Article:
As the pandemic’s disproportionate burden grows more starkly obvious, the province has yet to begin collecting COVID-19 data on income and race that could help reveal the depths of these inequities.
Toronto Public Health released maps on Wednesday that offer local proof of a larger trend health experts have warned of for weeks: that some communities have much higher concentrations of COVID-19 cases than others, and that this clustering is not random.
The city’s five most affected neighbourhoods — all found in the city’s far northwest — have an average of more than 1,000 COVID-19 cases per 100,000 residents. The city’s five least-affected neighbourhoods — which include Rosedale, the Beach and the Danforth — have an average of just 58 cases per 100,000 residents.
On average, the five most affected neighbourhoods have significantly higher proportions of people who are low-income, racialized, immigrants, and live in denser housing with longer commutes.
Comparing these geographic pockets reveals telling disparities. But area-based analyses are no substitute for individual-level data on income, race and other socio-economic factors, experts say.
While Toronto Public Health already collects this data, Ontario has yet to begin, despite the province’s top doctors committing to it more than three weeks ago. Experts say this information is essential to fighting the pandemic and its impacts on the most vulnerable.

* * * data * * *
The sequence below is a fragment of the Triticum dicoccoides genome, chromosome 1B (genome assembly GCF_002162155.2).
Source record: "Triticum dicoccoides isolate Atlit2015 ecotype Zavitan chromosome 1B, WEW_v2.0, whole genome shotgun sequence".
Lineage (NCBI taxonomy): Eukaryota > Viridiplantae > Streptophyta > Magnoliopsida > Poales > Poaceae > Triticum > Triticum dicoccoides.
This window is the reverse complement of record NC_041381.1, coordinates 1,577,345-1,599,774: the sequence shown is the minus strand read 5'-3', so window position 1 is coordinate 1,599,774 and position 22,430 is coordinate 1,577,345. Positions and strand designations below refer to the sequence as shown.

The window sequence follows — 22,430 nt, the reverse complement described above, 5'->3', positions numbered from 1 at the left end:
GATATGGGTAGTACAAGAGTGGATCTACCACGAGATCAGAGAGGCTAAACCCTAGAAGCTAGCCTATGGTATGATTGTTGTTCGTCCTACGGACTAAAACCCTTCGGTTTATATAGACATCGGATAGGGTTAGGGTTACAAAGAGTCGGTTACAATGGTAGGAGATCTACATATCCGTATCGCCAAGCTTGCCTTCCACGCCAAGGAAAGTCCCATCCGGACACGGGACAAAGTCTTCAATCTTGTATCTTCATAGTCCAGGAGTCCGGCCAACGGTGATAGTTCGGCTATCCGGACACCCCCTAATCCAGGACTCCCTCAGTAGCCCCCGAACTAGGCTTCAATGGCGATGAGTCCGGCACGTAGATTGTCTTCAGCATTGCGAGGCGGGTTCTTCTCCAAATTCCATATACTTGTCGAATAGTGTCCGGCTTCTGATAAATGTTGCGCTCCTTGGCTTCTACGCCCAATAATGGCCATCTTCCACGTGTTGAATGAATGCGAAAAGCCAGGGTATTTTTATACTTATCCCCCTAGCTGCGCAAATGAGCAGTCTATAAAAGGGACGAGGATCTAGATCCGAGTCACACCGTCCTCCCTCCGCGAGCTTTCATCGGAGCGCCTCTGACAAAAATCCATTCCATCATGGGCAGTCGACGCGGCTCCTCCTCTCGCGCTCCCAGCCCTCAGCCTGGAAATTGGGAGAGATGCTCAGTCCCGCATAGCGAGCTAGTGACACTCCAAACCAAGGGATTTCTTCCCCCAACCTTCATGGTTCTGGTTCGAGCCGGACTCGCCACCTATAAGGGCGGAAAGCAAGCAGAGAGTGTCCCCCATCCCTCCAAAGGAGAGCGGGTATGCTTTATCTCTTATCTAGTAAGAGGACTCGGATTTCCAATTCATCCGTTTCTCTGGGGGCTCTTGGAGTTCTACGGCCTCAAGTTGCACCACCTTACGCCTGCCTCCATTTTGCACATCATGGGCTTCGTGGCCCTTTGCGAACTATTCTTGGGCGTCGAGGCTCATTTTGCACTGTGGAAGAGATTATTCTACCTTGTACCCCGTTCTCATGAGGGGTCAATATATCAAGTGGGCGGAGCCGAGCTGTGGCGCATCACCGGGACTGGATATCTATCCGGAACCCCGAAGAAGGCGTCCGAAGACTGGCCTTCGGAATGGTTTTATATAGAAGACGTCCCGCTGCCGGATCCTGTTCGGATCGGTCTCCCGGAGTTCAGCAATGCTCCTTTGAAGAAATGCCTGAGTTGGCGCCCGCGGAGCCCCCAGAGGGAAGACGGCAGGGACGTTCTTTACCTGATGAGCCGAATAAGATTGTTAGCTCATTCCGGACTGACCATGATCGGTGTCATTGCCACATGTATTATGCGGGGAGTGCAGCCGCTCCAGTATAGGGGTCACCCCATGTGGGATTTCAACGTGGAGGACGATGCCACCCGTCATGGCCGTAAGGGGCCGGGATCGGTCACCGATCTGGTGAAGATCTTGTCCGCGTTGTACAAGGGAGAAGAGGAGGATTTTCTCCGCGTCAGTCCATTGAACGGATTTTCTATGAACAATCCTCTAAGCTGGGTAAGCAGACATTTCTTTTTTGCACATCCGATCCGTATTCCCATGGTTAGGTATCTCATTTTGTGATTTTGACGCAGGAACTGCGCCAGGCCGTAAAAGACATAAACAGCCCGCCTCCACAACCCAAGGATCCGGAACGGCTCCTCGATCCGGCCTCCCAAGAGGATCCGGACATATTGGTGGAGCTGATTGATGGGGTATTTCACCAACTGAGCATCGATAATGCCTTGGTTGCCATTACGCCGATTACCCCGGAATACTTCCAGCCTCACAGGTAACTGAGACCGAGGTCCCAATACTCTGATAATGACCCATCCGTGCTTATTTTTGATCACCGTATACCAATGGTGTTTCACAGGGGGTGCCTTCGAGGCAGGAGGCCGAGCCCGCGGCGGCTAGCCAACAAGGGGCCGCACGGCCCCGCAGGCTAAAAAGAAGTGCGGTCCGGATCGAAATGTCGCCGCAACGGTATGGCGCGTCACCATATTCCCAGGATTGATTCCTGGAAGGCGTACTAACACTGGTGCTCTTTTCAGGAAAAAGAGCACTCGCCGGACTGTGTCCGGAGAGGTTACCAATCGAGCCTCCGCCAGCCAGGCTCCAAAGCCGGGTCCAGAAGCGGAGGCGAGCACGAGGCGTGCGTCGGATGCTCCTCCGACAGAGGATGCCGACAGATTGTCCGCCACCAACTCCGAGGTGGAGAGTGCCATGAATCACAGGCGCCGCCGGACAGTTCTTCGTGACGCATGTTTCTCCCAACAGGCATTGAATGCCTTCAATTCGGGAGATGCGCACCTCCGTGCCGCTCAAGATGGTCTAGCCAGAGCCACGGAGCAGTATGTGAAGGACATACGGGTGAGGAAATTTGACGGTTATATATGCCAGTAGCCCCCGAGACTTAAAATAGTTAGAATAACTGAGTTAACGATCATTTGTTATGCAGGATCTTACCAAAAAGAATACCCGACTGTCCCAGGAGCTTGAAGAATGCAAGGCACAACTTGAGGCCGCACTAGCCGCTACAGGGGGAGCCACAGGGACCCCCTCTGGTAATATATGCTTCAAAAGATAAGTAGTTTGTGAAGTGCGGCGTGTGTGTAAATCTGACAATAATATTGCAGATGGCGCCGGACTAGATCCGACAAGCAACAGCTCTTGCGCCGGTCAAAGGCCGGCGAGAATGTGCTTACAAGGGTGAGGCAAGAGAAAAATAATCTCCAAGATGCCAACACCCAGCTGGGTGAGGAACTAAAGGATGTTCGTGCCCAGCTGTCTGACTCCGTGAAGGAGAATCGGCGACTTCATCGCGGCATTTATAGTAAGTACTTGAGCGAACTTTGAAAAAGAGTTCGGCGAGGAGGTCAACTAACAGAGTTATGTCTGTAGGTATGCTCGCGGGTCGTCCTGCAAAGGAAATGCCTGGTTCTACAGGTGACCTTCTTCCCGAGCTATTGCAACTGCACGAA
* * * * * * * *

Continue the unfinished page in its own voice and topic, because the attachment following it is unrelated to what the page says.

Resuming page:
“What are the dynamics that are creating risk in some groups more than others?” says Arjumand Siddiqi, Canada Research Chair in population health equity and a professor at the University of Toronto’s Dalla Lana School of Public Health.
“We are structuring society in a way that’s fundamentally unjust. And I don’t think you can really escape that logic, when you see the numbers right in front of you.”
Census data shows distinct differences in the Toronto neighbourhoods bearing the highest concentrations of COVID-19 cases, compared to those with the least. (These areas should not be considered more risky or more safe, Toronto medical officer of health Dr. Eileen de Villa emphasized Wednesday: it shows where infected people live, not where they acquired infections, and the virus is in every neighbourhood in the city.)
Among the five most affected areas, the median household income is an average of $53,000, and 24 per cent qualify as low-income. Among the five least affected areas, the average median household income is $95,000, with 12 per cent counted as low-income. The five most affected neighbourhoods have more than double the percentage of visible minorities compared to the five least affected — 59 per cent compared to 26 per cent — and nearly double the percentage of residents living in five-storey-plus highrises.
Notably, both groups had identical fractions of residents that take public transit to work. But the five neighbourhoods with the highest rates of COVID-19 had an average of 22 per cent of residents with hour-plus commutes, versus just 9 per cent with super-long commutes for those in the five least-affected areas.
De Villa suggested Wednesday that access to testing sites, under-housing and affordability of supplies like masks were all factors the city would take into consideration in addressing Toronto’s COVID-19 disparities.
These area-based statistics are helpful for directing public health resources, experts say. But they are not an acceptable replacement for granular, individual-level race-based and socio-economic data.